Received sufficient advice and support

71%

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Who studies this subject?

Source: HESA

Start building a picture of who you could be studying with by taking a look at the profile of people that have studied this subject here in previous years.

UK / Non-UK
18% of students here are from outside the UK
Male / Female
65% of students are female
Full-time / Part-time
8% of students are part-time
Typical Ucas points
458 entry points typically achieved by students
2:1 or above
89% of students achieved a 2:1 or above
Drop-out rate
4% of students do not continue into the second year of their course
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What are graduates doing after six months?

Source: DLHE

Here’s what students are up after they graduate from studying this subject here. We’ve analysed the employment rate and salary figures so you can see at a glance whether they’re high, typical or low compared to graduates in this subject from other universities. Remember the numbers are only measured only six months after graduation and can be affected by the economic climate - the outlook may be different when you leave uni. What do graduate employment figures really tell you?

% employed or in further study 98% MED
Average graduate salary £17.9k LOW
Graduates who are sales assistants and retail cashiers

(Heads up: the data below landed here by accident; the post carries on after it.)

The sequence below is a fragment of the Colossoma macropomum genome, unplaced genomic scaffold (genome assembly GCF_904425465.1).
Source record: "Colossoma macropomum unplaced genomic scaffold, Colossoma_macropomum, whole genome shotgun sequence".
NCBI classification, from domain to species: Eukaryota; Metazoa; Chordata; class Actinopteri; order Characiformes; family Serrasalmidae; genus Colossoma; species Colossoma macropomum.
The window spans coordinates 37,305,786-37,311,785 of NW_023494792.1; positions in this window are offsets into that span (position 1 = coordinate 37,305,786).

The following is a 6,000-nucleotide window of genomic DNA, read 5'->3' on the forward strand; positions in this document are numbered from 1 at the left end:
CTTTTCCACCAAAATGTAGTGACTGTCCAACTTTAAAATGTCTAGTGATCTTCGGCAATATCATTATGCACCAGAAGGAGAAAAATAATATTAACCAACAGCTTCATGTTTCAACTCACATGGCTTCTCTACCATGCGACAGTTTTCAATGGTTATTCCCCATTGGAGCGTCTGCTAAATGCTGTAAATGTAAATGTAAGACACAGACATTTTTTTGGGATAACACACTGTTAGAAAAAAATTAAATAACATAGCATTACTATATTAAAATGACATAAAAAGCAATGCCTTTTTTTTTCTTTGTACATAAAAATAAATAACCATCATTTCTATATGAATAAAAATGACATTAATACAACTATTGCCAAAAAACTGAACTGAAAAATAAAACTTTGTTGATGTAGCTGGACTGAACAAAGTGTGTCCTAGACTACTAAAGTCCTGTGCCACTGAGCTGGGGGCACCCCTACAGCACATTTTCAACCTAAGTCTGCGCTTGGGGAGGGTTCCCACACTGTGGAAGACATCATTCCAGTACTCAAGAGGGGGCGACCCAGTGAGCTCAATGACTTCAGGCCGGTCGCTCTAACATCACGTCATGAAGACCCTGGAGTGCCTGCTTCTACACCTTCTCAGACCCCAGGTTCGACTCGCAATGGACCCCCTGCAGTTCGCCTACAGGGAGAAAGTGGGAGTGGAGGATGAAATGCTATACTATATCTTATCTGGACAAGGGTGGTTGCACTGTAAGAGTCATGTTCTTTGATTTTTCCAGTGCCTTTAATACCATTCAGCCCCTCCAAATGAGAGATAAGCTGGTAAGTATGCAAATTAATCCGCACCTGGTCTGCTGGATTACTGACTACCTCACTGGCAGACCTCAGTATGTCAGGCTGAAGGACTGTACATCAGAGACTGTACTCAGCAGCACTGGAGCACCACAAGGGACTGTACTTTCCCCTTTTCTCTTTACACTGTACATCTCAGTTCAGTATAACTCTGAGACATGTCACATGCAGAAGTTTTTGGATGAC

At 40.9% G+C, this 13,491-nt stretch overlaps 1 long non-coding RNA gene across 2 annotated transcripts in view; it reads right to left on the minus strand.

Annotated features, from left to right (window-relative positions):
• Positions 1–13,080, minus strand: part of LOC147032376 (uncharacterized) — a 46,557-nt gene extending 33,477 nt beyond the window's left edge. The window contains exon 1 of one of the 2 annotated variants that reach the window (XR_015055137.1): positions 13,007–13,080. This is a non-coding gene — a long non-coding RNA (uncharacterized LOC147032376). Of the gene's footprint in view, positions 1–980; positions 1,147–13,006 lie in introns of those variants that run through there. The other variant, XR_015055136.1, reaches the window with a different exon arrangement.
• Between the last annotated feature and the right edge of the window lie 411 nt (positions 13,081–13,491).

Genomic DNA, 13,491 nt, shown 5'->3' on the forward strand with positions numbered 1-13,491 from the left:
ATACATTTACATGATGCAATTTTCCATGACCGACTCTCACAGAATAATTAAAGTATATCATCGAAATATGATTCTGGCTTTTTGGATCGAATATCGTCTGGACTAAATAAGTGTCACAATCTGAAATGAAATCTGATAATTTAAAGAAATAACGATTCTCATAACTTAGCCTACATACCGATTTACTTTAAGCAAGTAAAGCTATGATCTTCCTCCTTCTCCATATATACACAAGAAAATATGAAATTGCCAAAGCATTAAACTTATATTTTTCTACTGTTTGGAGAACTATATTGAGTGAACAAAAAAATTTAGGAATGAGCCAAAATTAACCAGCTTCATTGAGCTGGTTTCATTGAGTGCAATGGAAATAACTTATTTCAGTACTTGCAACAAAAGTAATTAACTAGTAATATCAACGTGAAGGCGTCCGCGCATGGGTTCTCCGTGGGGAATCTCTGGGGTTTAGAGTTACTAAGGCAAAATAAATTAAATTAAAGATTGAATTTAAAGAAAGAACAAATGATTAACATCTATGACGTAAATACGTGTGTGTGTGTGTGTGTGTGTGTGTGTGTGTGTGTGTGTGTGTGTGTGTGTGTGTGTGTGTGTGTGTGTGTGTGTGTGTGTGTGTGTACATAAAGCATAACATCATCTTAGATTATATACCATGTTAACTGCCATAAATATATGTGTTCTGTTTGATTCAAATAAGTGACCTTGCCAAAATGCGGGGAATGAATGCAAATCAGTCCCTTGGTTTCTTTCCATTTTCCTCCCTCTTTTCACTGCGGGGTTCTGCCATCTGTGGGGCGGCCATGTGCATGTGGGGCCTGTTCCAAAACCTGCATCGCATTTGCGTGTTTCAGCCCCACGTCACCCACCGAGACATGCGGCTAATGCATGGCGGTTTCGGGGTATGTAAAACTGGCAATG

7%

Graduates who are business, finance and related associate professionals

7%

Graduates who are caring personal services

5%

Employment prospects for graduates of this subject

Sources: DLHE & HECSU
The stats here cover not just anatomy, physiology and pathology courses, but also neuroscience and physiotherapy. Physiotherapy is more popular than the other four subjects combined. So, a lot of the data you’re looking at is really for physiotherapists, who have a slightly lower unemployment rate than the other subjects in this topic, having seen job prospects improve significantly in the last 12 months. Anatomy and physiology graduates often take further study – usually moving on to a medical degree, whilst pathology graduates tend to go into work. Physiotherapy graduates mainly go straight into work, and a majority got into physiotherapy roles within six months of graduation in 2012, either in hospitals or private practice. If you fancy working for yourself, physiotherapists are rather more likely than the average graduate to start their career self-employed.